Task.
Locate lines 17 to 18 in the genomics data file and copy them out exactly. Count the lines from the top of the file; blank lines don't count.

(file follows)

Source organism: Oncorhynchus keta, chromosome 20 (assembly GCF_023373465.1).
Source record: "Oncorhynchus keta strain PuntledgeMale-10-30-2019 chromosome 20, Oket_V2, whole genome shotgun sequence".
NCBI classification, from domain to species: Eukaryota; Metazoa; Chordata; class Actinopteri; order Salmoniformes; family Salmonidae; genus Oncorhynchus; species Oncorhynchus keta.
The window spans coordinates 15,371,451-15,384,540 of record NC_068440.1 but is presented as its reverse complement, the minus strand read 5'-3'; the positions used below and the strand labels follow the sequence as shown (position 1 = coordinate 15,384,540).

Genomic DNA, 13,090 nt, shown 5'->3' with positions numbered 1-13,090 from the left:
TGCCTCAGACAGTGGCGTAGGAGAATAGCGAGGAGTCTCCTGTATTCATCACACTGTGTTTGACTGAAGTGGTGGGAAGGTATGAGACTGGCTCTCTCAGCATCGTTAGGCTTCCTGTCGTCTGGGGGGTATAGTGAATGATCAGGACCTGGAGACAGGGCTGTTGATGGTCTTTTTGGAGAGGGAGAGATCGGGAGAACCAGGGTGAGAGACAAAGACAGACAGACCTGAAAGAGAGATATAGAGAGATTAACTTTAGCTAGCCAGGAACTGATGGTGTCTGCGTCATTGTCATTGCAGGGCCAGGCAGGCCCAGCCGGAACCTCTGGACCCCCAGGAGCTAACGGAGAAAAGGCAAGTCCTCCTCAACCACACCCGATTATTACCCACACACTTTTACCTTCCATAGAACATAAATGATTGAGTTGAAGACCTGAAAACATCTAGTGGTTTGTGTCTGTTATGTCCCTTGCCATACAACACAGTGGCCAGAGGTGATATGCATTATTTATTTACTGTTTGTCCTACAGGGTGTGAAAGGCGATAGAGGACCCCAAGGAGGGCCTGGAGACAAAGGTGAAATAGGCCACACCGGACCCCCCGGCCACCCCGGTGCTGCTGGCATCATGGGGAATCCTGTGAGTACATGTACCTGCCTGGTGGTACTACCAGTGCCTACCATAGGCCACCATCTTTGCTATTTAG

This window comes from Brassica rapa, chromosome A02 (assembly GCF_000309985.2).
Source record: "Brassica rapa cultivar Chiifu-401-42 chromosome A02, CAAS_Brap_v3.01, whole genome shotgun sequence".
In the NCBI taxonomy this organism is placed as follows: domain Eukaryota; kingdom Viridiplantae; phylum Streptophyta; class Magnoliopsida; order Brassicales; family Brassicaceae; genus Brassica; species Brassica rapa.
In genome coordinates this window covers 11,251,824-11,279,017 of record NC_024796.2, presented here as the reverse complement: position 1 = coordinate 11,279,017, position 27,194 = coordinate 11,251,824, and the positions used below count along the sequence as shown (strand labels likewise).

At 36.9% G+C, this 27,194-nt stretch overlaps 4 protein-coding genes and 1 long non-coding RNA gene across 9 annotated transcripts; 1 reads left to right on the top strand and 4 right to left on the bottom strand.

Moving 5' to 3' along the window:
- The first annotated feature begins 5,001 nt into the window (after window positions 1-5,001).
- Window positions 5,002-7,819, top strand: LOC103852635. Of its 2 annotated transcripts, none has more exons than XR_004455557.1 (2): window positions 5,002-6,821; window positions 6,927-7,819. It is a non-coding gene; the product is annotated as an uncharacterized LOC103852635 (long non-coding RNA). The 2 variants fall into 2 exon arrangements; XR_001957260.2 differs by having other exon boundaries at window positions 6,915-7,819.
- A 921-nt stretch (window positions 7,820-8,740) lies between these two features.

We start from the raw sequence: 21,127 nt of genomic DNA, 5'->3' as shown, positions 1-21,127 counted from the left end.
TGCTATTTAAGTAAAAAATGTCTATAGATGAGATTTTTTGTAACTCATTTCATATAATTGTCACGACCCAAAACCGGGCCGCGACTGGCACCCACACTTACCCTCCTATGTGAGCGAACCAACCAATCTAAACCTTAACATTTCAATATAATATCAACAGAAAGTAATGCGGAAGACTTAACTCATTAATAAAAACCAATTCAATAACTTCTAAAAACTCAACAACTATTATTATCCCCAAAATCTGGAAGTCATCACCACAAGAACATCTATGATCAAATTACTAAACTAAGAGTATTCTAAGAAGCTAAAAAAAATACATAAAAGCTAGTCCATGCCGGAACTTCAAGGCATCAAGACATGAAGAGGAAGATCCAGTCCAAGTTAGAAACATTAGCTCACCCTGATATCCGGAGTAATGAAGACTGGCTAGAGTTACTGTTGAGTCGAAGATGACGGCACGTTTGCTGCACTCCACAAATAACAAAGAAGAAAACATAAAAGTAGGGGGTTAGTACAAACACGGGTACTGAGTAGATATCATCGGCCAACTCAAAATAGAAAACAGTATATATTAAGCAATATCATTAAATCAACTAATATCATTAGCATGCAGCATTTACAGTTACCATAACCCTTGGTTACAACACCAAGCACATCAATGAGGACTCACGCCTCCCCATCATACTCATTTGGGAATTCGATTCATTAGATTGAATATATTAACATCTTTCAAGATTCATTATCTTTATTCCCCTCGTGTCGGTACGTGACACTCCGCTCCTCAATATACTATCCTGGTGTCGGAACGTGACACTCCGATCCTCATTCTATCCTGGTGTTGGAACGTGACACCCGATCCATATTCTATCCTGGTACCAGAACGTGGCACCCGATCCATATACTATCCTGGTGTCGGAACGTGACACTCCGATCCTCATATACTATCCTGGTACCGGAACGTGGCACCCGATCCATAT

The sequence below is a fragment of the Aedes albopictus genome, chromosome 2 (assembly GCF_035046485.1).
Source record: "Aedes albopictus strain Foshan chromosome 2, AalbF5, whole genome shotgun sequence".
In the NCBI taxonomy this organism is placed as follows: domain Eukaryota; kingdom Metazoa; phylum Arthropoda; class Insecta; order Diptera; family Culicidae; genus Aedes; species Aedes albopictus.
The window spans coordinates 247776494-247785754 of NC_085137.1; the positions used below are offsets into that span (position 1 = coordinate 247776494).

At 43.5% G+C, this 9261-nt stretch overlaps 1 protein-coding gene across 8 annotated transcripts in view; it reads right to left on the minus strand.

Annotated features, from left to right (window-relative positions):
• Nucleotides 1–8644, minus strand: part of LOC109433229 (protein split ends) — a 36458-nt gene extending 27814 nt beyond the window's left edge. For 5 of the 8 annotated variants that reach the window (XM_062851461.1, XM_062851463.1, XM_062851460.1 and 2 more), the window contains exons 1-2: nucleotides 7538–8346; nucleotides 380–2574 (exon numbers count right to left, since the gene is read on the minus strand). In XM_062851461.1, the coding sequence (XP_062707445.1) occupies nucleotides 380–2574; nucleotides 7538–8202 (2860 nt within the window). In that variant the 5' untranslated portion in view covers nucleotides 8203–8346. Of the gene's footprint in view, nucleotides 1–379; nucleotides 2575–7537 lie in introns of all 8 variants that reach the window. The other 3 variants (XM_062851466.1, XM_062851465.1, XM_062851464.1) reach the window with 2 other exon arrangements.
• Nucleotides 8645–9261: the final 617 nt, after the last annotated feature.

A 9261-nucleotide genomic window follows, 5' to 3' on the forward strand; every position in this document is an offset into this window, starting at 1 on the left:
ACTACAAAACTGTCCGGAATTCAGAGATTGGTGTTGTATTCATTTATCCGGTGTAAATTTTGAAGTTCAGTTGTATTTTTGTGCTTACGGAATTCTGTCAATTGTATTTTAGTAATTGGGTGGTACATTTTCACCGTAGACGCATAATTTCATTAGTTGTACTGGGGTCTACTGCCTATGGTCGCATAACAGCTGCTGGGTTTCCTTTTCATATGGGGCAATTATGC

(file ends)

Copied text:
TGCTATTTAAGTAAAAAATGTCTATAGATGAGATTTTTTGTAACTCATTTCATATAATTGTCACGACCCAAAACCGGGCCGCGACTGGCACCCACACTTACCCTCCTATGTGAGCGAACCAACCAATCTAAACCTTAACATTTCAATATAATATCAACAGAAAGTAATGCGGAAGACTTAACTCATTAATAAAAACCAATTCAATAACTTCTAAAAACTCAACAACTATTATTATCCCCAAAATCTGGAAGTCATCACCACAAGAACATCTATGATCAAATTACTAAACTAAGAGTATTCTAAGAAGCTAAAAAAAATACATAAAAGCTAGTCCATGCCGGAACTTCAAGGCATCAAGACATGAAGAGGAAGATCCAGTCCAAGTTAGAAACATTAGCTCACCCTGATATCCGGAGTAATGAAGACTGGCTAGAGTTACTGTTGAGTCGAAGATGACGGCACGTTTGCTGCACTCCACAAATAACAAAGAAGAAAACATAAAAGTAGGGGGTTAGTACAAACACGGGTACTGAGTAGATATCATCGGCCAACTCAAAATAGAAAACAGTATATATTAAGCAATATCATTAAATCAACTAATATCATTAGCATGCAGCATTTACAGTTACCATAACCCTTGGTTACAACACCAAGCACATCAATGAGGACTCACGCCTCCCCATCATACTCATTTGGGAATTCGATTCATTAGATTGAATATATTAACATCTTTCAAGATTCATTATCTTTATTCCCCTCGTGTCGGTACGTGACACTCCGCTCCTCAATATACTATCCTGGTGTCGGAACGTGACACTCCGATCCTCATTCTATCCTGGTGTTGGAACGTGACACCCGATCCATATTCTATCCTGGTACCAGAACGTGGCACCCGATCCATATACTATCCTGGTGTCGGAACGTGACACTCCGATCCTCATATACTATCCTGGTACCGGAACGTGGCACCCGATCCATAT

The sequence below is a fragment of the Aedes albopictus genome, chromosome 2 (assembly GCF_035046485.1).